This series takes the various characters of Jim Lee's Wildstorm Universe, long since subsumed by DC Comics, and re-works and re-imagines them into a contemporary science fiction story. I'm not sure if 'post-superhero' is a term, but it should be so that I can use it to describe this book. It has all the hallmarks of a superhero title, but instead it's a story of billionaire tech industry CEOs, black ops crews, and rival secret services ruling both Earth and the space around it.
Davis-Hunt's artwork is clean and expressive, and gently coloured by Steve Buccellato. Ellis' script is smart, well-plotted and does a remarkably great job of bringing new readers (and readers like me with bad memories) an excellent summary of the first six issues to brings everything back up to speed. This is a long game story that Ellis is telling; DC announced from the outset that it's a 24 issue story. So far it's pretty much brilliant, and a must-read for fans of Ellis and that blurry space between costumed heroes and near-future SF. (4/5)
The Wild Storm #7. DC Comics. Written by Warren Ellis. Art by Jon Davis-Hunt. Colours by Steve Buccellato.
Under the cut: reviews of Doctor Strange, Green Arrow, Kill the Minotaur, Nightwing, Secret Weapons and Star Trek: Boldly Go.
Marvel. Written by John Barber. Art by Juan Frigeri, Java Tartaglia, Kevin Nowlan, Scott Hanna, Dexter Vines, Mark Morales, Terry Pallot, Tom Palmer and Dan Brown.An outbreak of demonic possessions in New York sees Doctor Strange stretched to his limits - and it all seems to have something to do with an old adventure that he has somehow forgotten. Flashbacks aplenty here, illustrated by an artist jam including the legendary Kevin Nowlan, and a really successful capturing by writer John Barber of the old Doctor Strange comics of the 1970s. After a pretty tedious Secret Empire tie-in, this issue is a tad overpriced but also a refreshing change with a back-to-basic approach that it badly needs. (4/5)
DC Comics. Written by Benjamin Percy. Art and colours by Otto Schmidt.Green Arrow has travelled across America and into space in a quest to strike back against the Ninth Circle organisation that has destroyed his life and secretly taken over Seattle. Aided by a string of DC superheroes, his climactic fight brings all of them back to help out. It's essentially an issue of Justice League by stealth, and answers why in the post-Rebirth DC Universe Oliver Queen doesn't hang out with the League. It's solid and entertaining stuff. It's not a classic, but it's very entertaining. (3/5)
Image. Written by Chris Pasetto and Christian Cantamessa. Art by Lukas Ketner. Colours by Jean-Francois Beaulieu.There is a really unpleasant two pages of King Minos in a scene of just loathsome sexual abuse. It feels like it over-steps the mark: I did not need to have his character spelled out so graphically. I mention this not just to caution readers but also to criticise it: despite the issue's merits, that is what I think of when I come to write down a few sentences about it. Elsewhere this miniseries goes in an unexpected direction, and actually changes genres. That I did not expect. A mixed bag this one. (3/5)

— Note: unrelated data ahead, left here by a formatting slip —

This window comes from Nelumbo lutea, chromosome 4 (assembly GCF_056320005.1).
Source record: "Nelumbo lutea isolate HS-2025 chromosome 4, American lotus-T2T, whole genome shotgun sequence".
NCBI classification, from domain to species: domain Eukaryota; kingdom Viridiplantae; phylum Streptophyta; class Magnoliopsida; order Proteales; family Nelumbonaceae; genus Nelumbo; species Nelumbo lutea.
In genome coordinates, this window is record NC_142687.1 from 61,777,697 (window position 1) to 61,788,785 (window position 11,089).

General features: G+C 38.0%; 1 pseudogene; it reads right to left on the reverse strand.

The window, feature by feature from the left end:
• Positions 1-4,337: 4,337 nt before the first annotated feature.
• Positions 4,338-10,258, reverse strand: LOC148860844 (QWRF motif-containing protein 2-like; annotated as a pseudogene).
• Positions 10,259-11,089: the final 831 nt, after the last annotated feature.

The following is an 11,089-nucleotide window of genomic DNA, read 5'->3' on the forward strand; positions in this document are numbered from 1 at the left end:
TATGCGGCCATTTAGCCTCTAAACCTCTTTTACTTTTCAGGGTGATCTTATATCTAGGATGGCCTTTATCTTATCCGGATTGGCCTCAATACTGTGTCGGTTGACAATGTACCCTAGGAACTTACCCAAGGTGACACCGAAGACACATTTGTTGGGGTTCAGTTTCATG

DC Comics. Written by Tim Seeley. Art by Paul Pelletier and Andrew Hennessy. Colours by Adriano Lucas.A four-title Dark Nights: Metal spin-off has me reading Teen Titans, Suicide Squad and Nightwing simply because I also read Green Arrow. This is the sort of thing that drives me crazy, yet I figured I'd go with it because I like a lot of the characters featured. The first part in Teen Titans was okay. This second part, in Nightwing, is nowhere near as satisfying. It feels overloaded and messy. It references old storylines a bit too much. Pelletier and Hennessy's artwork is good, but Tim Seeley's script is just a bit too busy to have the desired impact. (2/5)
Valiant. Written by Eric Heisserer. Art and colours by Raul Allen and Patricia Martin.Livewire and her team of poorly powered psiots gather together to draw Rex-O out and defeat it once and for all. I absolutely adore Valiant's approach of publishing ongoing waves of four-part miniseries, in which they can pick and choose from their character roster based on the needs of the stories. This one has been an absolute gem: smart, beautifully illustrated and designed, based around tremendously likeable characters, and just really enormously entertaining. I had an absolute blast. If you're interested in sampling Valiant's stuff, this would be a very clever place to begin. (5/5)
IDW. Written by Mike Johnson. Art by Megan Levens. Colours by Marissa Louise.The attention of Star Trek fans may currently be distracted by the premiere of Star Trek: Discovery on CBS All Access and Netflix, but IDW's ongoing follow-up to Star Trek Beyond keeps on trucking. By coincidence or design, this issue features a climactic moment of the Federation-Klingon War that series is addressing - albeit the version that occurs in this "Kelvin timeline" - before spinning off into a story of a missing smuggler and the legacy of the famous Captain Garth. Megan Levens' artwork is a little cartoony, but after a few pages it was easy enough to settle in. (3/5)